All widely-recognized sports, especially the professional kind, have their own lingo. Soccer has its free kicks, corner kicks, and offsides, and basketball (for leagues like the NBA) has the free throw, the three-pointer, and the four-point play. To the uninitiated, some if not most of these terms are categorized as jargon or are the subject of heated discussions among fans who struggle to agree on a uniform definition. Rugby is no exception as they have its own head-scratching terminology in the scrum and the ruck.
What is the difference between a scrum and a ruck? A scrum is a process through which play is resumed after either team commits a penalizable offense. Players from both teams (up to eight in number) interlock and compete for the ball which is fed in through the gap between them commonly referred to as the tunnel. A ruck, on the other hand, occurs during play where a player from one team is successfully tackled by an opposing player. Supporting players then huddle up over the downed player who may have possession of the ball and push their opponents to help retain it as the opposing team does the same in an attempt to “steal” it.
As previously stated, arguably the most important distinguishing factor between a scrum and a ruck is that the former happens to resume play after it was temporarily suspended to address an infraction caused by either team while the latter is a scramble by players from either team to win possession of the ball after a successful tackle.
Other factors or variables may apply but the underlying principle is the same: a scrum restarts play whereas a ruck continues play. Naturally, there are strict regulations governing both, and depending on how a play develops, one can result in the other and vice versa.
Scrums are arguably the more technical of the two. As such, people are more likely to have a hard time understanding them. They have such as steep learning curve that even players themselves fail to follow the rules and end up being slapped with more penalties like free kicks for their opponents.
Though scrums may be a bit technical, the logic behind them is quite easy – an infraction occurred and play must resume. Since both teams may have equal claim to possession, the only fair way to resolve it would be to give both of them an equal chance to win possession.
In the rugby union, each team provides eight players (forwards) who traditionally form three rows as follows: the first row involves three players – two props (tighthead prop on the right and the loosehead prop on the left) and the hooker between them.
The second row comprises two players who fortify or “lock” the first three (and thus the entire scrum) in place while the third row is made up of two flankers (an openside flanker positioned on the larger field-facing side and a blindside flanker on the smaller side near the touchline). The eighth player equally positions himself behind the third row.
A scrum occurs in three stages of commands normally given by the referee: crouch, bind, and set. The first stage (crouch) sees the players get low in preparation to engage. The second stage (bind) sees the two props in the first row “bind” around the hooker from the outside of their arms to the outside of their shoulders. The second and third rows and the eighth player also join the corresponding spaces.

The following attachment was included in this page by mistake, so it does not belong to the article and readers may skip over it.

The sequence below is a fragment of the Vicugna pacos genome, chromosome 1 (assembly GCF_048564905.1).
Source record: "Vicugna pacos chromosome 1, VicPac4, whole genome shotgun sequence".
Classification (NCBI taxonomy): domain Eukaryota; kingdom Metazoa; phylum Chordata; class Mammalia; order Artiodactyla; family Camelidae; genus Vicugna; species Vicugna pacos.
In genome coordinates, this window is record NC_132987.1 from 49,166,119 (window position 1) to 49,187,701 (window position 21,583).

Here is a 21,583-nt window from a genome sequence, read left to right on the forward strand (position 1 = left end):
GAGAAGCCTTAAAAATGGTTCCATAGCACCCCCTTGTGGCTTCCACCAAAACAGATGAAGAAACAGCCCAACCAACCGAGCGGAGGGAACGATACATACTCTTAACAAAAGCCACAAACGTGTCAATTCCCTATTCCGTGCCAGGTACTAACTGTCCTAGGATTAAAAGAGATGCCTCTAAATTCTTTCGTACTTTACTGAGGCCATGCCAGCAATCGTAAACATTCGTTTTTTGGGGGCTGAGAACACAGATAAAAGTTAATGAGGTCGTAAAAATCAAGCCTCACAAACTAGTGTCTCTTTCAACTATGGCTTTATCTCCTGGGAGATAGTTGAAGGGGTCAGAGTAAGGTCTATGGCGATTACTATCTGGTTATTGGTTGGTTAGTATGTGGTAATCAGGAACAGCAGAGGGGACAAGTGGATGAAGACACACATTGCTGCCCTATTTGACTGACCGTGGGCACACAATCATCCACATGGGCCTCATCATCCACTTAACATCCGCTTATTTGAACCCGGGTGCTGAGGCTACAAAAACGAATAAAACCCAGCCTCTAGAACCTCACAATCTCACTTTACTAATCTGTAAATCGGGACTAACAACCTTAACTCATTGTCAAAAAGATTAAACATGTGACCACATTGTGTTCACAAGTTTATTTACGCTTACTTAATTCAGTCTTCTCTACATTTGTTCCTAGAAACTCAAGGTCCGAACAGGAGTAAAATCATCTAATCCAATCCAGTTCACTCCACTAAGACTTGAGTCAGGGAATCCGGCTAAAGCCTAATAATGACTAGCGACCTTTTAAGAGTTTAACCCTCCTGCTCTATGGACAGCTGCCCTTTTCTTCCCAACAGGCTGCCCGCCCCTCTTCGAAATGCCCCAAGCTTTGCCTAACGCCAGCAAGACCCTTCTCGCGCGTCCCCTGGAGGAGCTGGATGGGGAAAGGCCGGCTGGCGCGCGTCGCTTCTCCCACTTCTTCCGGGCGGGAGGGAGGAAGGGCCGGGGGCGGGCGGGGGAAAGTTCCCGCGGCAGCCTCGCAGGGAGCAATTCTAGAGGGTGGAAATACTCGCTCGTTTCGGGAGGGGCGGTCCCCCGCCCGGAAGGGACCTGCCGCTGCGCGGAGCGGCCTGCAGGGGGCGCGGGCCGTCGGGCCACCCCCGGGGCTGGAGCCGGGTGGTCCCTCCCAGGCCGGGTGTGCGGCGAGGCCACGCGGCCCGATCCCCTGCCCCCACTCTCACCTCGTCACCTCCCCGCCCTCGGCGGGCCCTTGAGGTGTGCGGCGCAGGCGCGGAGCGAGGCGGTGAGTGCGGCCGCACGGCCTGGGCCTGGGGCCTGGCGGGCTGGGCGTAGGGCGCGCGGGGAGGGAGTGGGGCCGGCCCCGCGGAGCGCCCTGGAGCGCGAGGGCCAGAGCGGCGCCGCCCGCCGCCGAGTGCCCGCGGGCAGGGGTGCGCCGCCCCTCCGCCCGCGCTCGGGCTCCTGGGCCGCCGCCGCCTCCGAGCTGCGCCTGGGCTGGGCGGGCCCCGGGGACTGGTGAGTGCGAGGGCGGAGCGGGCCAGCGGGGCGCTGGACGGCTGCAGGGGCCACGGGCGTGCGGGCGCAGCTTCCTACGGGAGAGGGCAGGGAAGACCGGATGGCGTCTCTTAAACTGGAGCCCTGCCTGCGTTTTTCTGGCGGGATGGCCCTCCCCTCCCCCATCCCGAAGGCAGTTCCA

Set allows the front rows to engage and push their opponents as the ball is introduced into the tunnel. In the rugby union’s “younger sibling”, rugby sevens, scrums involve only the three players in the front row from both teams. They are therefore considerably.
Once the ball is introduced, the players in the first row (tighthead prop, loosehead proper, and hooker) push their opponents and try to hook the ball backward using only their feet. The scrum-half or eighth player of the side that emerges victorious then picks the ball and proceeds to continue the play.
Since scrums and rucks tend to happen in close quarters, a number of rules need to be followed by players from both teams in order to ensure fairness and safety. Players, especially those in the front row need to engage squarely and not at odd angles in order to get an advantage.
Pulling twisting or tugging at the opposing team’s clothing in order to gain an undue advantage or collapse the scrum is also strictly forbidden. The back row is also required to remain engaged until the ball exits the scrum.
The scrum-half tasked with feeding the ball into the tunnel must do so without delay as soon as the scrum is properly formed since the scrum only officially begins after the ball leaves his/her hands. Any delays or improper feeding of the ball results in a penalty and the opposition being awarded a free-kick.
Some rugby connoisseurs have defined a ruck as a mini-scrum, which if considered objectively, is an accurate definition. Since rucks form during play, it is mostly the nearest supporting players (regardless of their position) who join in to help their teammate or to attempt to use their opponents’ misfortune to their advantage.
The minimum threshold for a ruck is that at least one player from either team is over the ball which may either be on the ground or in the possession of the tackled player who shields it from their opponents by putting the ball on their side of the field and shielding it with his body.
According to rugby laws, only players who are able to get control of the ball (with their hands) and stay on their feet before the ruck is formed can handle it (use their hands). Downed players from either team must do their best to move away from the ball.
Once either team clearly wins possession of the ball, the referee acknowledges it with the words “use it”. The victorious team is then given only five seconds to do so. Violating the five-second allowance given results in a scrum being awarded to the opposing team.